Label example:

djnz @
test1: sub 10
cp 42
jr z,ok


For every argument where a label may appear an expression may appear. An expression is an algebraic expression consisting of labels and/or numbers (possibly prefixed by monadic operators) which are connected by binary operators. Also you may use parentheses to change the order of evaluation of an expression. Operators are ** for power, // for bitsize (equivalently log_2 strictly rounded up to the next integer), + for addition (and also as a monadic +), - for subtraction and also for the negation (2-complement) of an operand, * for multiplication, / for integer division (result will always round down if it is non integral), % for modulo (result will always non negative if modulus is non negative), ~ for 1-complement (binary representation is inverted bitwise), ! for boolean negation (only zero becomes true each other value becomes false), & for bitwise and, | for bitwise or, and ^ for bitwise exclusive or. The the monadic operators + - ~ ! // have highest priority, then follow the binary operator ** , the binary operators * / % which are left associative, next the left associative binary operators + - , the left associative binary shift operators >> and << then the binary left associative operator & and finally the binary left associative operators | ^ which have even lower priority. Moreover there are the six boolean comparision operators for signed values == != > < >= <= which are also left associative as well as the boolean operators && for logical and and || for logical or which have the lowest priority. The boolean value false is 0 and boolean true is represented as ~0. The evaluation of expressions is done in 32-bit signed arithmetic. Except the right operand of << >> ** and // which is always interpreted as unsigned, all other operands are considered signed. In the case an arithmetic overflow occurs the result will be undefined.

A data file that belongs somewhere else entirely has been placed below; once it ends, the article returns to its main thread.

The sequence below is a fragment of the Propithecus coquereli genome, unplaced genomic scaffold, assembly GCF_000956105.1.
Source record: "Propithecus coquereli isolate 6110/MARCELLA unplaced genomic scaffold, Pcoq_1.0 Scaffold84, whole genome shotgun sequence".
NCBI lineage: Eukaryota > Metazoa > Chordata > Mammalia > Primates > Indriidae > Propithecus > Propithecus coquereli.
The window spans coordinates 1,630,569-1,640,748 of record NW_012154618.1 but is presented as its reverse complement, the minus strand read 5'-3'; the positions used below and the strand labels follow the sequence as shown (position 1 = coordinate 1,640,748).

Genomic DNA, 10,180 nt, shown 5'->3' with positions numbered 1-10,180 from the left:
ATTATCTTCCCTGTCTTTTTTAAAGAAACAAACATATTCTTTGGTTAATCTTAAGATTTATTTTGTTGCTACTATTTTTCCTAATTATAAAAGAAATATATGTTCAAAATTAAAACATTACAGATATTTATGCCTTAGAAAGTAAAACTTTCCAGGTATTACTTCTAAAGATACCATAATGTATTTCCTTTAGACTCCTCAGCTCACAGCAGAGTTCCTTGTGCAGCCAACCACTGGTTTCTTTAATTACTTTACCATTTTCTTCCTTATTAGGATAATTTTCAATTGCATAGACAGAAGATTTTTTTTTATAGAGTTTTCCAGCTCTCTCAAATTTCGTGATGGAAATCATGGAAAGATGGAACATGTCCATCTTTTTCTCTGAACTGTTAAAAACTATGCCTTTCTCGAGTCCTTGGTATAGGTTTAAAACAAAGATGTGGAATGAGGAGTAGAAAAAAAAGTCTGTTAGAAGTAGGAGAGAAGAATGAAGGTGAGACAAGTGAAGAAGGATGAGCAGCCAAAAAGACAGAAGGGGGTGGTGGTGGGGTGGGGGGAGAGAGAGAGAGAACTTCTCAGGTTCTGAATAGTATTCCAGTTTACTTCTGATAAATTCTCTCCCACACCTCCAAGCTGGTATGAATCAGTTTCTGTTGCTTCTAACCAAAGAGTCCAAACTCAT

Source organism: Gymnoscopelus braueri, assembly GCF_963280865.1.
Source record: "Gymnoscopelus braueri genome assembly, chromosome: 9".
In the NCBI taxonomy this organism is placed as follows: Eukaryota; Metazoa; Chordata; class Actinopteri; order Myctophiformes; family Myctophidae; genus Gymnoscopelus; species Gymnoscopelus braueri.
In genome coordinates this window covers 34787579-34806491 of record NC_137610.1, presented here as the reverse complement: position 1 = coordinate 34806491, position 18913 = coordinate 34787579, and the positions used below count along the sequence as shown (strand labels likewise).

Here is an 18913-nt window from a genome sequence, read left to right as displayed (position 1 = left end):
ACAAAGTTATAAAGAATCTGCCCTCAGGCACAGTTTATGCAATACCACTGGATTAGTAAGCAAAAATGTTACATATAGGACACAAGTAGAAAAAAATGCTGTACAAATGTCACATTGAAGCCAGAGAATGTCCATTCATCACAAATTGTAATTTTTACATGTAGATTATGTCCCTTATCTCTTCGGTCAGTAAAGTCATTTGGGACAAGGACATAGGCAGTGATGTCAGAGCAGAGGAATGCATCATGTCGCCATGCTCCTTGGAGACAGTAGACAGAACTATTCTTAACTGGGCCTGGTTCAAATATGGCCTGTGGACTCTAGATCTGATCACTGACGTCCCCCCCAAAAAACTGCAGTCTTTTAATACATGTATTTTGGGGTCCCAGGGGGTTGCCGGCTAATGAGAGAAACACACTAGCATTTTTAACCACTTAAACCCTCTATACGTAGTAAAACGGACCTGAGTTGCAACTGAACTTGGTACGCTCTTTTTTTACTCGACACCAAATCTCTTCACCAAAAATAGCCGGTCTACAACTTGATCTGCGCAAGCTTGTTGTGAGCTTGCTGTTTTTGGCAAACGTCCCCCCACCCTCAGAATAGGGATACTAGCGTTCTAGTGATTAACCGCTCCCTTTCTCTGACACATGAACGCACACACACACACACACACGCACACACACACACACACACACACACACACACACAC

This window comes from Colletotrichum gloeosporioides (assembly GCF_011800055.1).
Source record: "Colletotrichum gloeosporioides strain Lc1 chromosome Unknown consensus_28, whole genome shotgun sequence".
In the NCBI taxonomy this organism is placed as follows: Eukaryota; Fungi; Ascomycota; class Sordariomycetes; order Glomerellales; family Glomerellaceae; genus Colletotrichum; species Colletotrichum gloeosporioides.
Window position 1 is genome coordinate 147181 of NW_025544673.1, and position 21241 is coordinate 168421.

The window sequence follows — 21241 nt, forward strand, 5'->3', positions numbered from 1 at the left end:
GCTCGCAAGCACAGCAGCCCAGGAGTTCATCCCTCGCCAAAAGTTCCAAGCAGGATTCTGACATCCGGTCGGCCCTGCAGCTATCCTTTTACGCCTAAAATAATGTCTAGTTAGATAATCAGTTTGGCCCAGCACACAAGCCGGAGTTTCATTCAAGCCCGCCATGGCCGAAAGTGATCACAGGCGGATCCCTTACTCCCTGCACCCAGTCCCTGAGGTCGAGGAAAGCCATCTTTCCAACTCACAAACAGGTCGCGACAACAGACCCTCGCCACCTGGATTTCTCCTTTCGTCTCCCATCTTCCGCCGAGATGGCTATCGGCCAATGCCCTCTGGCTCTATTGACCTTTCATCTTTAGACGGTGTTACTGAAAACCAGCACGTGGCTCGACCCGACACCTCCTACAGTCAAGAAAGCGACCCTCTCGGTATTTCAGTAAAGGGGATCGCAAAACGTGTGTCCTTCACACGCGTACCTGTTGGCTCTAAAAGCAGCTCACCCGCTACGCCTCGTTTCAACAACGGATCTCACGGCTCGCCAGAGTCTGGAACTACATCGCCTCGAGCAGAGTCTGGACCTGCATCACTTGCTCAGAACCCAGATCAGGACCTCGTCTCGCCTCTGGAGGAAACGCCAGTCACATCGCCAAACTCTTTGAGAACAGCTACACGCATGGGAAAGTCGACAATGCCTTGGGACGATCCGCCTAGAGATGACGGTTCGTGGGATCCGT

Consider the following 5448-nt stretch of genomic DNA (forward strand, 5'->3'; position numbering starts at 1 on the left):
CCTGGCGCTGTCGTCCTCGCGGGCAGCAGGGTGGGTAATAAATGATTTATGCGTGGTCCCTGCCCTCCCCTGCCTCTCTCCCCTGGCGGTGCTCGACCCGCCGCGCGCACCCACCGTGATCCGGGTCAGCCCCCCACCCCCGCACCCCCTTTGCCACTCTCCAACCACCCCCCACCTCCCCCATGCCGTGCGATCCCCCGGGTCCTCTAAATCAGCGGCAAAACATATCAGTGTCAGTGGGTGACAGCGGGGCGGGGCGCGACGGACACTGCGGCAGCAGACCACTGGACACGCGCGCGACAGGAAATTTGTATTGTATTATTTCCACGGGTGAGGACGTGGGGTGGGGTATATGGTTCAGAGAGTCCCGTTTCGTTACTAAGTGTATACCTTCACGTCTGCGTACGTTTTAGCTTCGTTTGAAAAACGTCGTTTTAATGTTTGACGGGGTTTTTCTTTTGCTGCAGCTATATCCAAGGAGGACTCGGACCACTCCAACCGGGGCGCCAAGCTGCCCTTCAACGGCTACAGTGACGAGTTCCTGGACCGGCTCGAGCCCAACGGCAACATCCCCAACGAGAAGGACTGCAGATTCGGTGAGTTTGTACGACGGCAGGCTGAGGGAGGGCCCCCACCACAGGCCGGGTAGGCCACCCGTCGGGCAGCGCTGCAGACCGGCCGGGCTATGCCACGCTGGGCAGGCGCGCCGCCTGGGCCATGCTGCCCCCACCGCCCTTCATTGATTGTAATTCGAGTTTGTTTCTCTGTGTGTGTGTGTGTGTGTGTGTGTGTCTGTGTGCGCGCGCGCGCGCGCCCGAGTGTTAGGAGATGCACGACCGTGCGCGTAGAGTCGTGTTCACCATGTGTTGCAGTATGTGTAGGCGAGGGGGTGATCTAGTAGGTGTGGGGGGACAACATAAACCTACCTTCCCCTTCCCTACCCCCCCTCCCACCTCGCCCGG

Lastly there is the monadic boolean operator ? which must be followed by a label. It evaluates to true if the label is defined else false.


An argument which starts with a ( (opening parenthesis) and ends with a ) (closing parenthesis) describes an indirect memory addressing.


Strings are written in quotes. Inside quotes are allowed all character codes 32-255. A (quote character) inside must be doubled. Strings are allowed only as argument of a defm instruction and may contain at most 255 characters.

String example: "hello world"


A comment starts with a ; (semicolon) character and ends at the end of a line. Comments are ignored, they are only for programmer’s use.


z80-asm(1), z80-mon(1), z80-file(5)
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Z80-ASM Version 2.3 Z80-ASM (5) 31 May 2005